The Blackboard website for PHMY 592 contains some video materials originally developed to help provide students with an overview of the Maryland Poison Center (MPC) as well as the beginning material for the general approach to the poisoned patient. This material is flexible enough to be able to be used for a variety of purposes. One of the major advantages of having this content in this format was enabling us to use this material for experiential students during their initial orientation period. Instead of going through the same orientation for each student and resident that started with the MPC, we were able to provide them with a series of quick videos they could review covering the basics of the MPC. We could then spend time with them answering questions, getting them started on the rotation specifics, and listening to calls coming into the MPC.
The general approach to the poisoned patient material is also able to be used for a variety of coursework. By making this material available in video form, students were instructed to review the material prior to class. We then used class time to engage in discussion of the material and applied the concepts to cases.
This concept has been especially helpful in other coursework in the curriculum, including in ISAT/PP&T. There are different folders for different material: one is for the general approach to the poisoned patient. The folder includes handouts, slides, and movies for the general approach to the poisoned patient material. The next folder contains the information for the management of specific overdoses of select cardiovascular agents, including handouts, slides and videos. By posting this material in advance, we are able to provide students with content that can be reviewed prior to class. Since there was only one hour available of actual class time in ISAT, we were able to use that time for case discussions. We followed the same model for sessions in PP&T.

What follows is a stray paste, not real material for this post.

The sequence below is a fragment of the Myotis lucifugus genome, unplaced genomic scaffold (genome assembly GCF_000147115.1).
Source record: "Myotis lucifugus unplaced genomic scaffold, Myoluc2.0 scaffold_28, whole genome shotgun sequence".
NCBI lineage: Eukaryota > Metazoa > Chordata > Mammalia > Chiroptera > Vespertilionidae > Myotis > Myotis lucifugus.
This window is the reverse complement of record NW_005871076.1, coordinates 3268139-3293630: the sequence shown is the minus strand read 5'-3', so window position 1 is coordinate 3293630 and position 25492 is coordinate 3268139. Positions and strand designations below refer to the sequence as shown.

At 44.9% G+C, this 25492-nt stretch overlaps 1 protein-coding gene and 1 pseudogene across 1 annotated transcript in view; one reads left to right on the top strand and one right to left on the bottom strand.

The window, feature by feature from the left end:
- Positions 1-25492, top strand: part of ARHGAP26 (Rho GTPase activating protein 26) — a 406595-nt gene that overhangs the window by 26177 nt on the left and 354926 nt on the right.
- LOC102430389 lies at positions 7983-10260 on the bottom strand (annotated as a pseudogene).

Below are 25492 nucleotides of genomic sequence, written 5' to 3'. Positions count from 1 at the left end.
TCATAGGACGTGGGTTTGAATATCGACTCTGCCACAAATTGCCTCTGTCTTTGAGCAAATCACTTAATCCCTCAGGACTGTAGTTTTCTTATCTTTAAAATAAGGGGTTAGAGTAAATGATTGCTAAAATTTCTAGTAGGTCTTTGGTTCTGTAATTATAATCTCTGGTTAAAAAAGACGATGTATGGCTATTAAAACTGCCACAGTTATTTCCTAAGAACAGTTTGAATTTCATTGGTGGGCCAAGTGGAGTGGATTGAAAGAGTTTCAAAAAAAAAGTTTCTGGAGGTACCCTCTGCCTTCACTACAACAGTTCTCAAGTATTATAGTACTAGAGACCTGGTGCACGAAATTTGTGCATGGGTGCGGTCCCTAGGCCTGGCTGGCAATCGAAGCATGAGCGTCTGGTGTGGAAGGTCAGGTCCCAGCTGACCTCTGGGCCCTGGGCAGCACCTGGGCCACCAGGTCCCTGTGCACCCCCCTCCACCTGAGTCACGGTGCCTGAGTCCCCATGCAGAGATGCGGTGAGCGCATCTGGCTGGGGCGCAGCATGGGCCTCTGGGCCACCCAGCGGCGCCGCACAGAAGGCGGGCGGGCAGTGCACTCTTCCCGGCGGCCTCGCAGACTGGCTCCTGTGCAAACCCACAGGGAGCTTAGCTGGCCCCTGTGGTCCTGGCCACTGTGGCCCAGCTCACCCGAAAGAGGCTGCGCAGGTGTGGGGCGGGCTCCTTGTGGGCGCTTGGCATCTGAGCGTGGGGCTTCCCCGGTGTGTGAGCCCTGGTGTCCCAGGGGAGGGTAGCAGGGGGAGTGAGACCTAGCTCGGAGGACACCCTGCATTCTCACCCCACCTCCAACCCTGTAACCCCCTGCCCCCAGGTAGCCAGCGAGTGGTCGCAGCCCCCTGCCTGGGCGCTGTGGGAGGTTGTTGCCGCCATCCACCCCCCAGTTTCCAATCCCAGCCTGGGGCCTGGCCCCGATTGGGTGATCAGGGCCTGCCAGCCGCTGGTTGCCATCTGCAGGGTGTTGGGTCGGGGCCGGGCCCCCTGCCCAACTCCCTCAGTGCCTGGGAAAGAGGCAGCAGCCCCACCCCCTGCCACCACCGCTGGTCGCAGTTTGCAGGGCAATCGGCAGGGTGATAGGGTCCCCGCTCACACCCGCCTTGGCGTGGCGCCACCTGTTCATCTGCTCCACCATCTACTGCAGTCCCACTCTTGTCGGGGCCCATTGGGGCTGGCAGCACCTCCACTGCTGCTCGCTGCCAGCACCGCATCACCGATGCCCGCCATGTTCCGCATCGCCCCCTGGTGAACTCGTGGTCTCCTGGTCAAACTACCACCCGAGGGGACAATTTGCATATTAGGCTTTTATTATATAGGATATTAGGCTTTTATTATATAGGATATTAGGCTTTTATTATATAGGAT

For PHAR 592, Dr. Klein-Schwartz and I developed a “laboratory” that provides students with an opportunity to interact with materials that we discuss in the course. Students get a chance to taste a variety of activated charcoal preparations, they get to draw up a dose of n-acetylcysteine for a “child” with an acetaminophen overdose, they get to make a calcium paste that is to be applied dermally to a “patient” with a hydrofluoric acid burn to the hand, etc.
We’ve also instituted a Jeopardy-style game in this course that’s a fun way of showing students what knowledge they’ve gained as a result of taking the course as well as allowing students to showcase their toxicology related knowledge that may not have been learned in the course.